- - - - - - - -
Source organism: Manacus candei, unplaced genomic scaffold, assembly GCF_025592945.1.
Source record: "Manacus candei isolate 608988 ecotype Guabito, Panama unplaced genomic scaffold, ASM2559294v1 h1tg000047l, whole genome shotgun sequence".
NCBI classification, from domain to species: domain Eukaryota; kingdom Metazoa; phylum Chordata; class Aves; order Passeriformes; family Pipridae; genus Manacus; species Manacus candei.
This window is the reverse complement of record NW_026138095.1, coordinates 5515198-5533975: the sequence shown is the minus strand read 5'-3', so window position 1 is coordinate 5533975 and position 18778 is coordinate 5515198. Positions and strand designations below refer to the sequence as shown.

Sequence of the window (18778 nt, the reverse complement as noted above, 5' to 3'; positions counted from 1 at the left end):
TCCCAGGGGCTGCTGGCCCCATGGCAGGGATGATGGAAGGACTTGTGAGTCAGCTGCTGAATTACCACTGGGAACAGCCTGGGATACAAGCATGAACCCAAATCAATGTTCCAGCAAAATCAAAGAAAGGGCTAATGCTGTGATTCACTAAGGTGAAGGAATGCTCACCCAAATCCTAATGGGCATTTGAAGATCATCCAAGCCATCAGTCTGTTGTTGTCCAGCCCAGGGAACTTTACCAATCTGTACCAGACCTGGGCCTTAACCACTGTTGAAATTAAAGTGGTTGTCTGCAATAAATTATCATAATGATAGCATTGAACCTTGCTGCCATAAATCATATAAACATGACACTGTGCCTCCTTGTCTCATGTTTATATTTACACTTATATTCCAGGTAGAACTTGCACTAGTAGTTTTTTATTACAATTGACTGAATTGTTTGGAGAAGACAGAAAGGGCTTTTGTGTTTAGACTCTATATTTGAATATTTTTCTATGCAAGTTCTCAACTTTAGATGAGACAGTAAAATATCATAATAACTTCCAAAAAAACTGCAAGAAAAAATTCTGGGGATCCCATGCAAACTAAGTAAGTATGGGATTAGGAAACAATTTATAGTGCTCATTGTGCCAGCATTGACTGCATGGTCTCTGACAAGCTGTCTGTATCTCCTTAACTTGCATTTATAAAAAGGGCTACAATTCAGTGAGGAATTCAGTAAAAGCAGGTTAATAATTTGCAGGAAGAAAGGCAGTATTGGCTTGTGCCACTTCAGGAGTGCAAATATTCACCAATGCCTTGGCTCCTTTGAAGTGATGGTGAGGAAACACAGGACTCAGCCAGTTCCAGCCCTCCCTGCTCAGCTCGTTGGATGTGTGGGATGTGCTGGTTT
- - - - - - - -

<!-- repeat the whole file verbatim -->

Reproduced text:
Source organism: Manacus candei, unplaced genomic scaffold, assembly GCF_025592945.1.
Source record: "Manacus candei isolate 608988 ecotype Guabito, Panama unplaced genomic scaffold, ASM2559294v1 h1tg000047l, whole genome shotgun sequence".
NCBI classification, from domain to species: domain Eukaryota; kingdom Metazoa; phylum Chordata; class Aves; order Passeriformes; family Pipridae; genus Manacus; species Manacus candei.
This window is the reverse complement of record NW_026138095.1, coordinates 5515198-5533975: the sequence shown is the minus strand read 5'-3', so window position 1 is coordinate 5533975 and position 18778 is coordinate 5515198. Positions and strand designations below refer to the sequence as shown.

Sequence of the window (18778 nt, the reverse complement as noted above, 5' to 3'; positions counted from 1 at the left end):
TCCCAGGGGCTGCTGGCCCCATGGCAGGGATGATGGAAGGACTTGTGAGTCAGCTGCTGAATTACCACTGGGAACAGCCTGGGATACAAGCATGAACCCAAATCAATGTTCCAGCAAAATCAAAGAAAGGGCTAATGCTGTGATTCACTAAGGTGAAGGAATGCTCACCCAAATCCTAATGGGCATTTGAAGATCATCCAAGCCATCAGTCTGTTGTTGTCCAGCCCAGGGAACTTTACCAATCTGTACCAGACCTGGGCCTTAACCACTGTTGAAATTAAAGTGGTTGTCTGCAATAAATTATCATAATGATAGCATTGAACCTTGCTGCCATAAATCATATAAACATGACACTGTGCCTCCTTGTCTCATGTTTATATTTACACTTATATTCCAGGTAGAACTTGCACTAGTAGTTTTTTATTACAATTGACTGAATTGTTTGGAGAAGACAGAAAGGGCTTTTGTGTTTAGACTCTATATTTGAATATTTTTCTATGCAAGTTCTCAACTTTAGATGAGACAGTAAAATATCATAATAACTTCCAAAAAAACTGCAAGAAAAAATTCTGGGGATCCCATGCAAACTAAGTAAGTATGGGATTAGGAAACAATTTATAGTGCTCATTGTGCCAGCATTGACTGCATGGTCTCTGACAAGCTGTCTGTATCTCCTTAACTTGCATTTATAAAAAGGGCTACAATTCAGTGAGGAATTCAGTAAAAGCAGGTTAATAATTTGCAGGAAGAAAGGCAGTATTGGCTTGTGCCACTTCAGGAGTGCAAATATTCACCAATGCCTTGGCTCCTTTGAAGTGATGGTGAGGAAACACAGGACTCAGCCAGTTCCAGCCCTCCCTGCTCAGCTCGTTGGATGTGTGGGATGTGCTGGTTT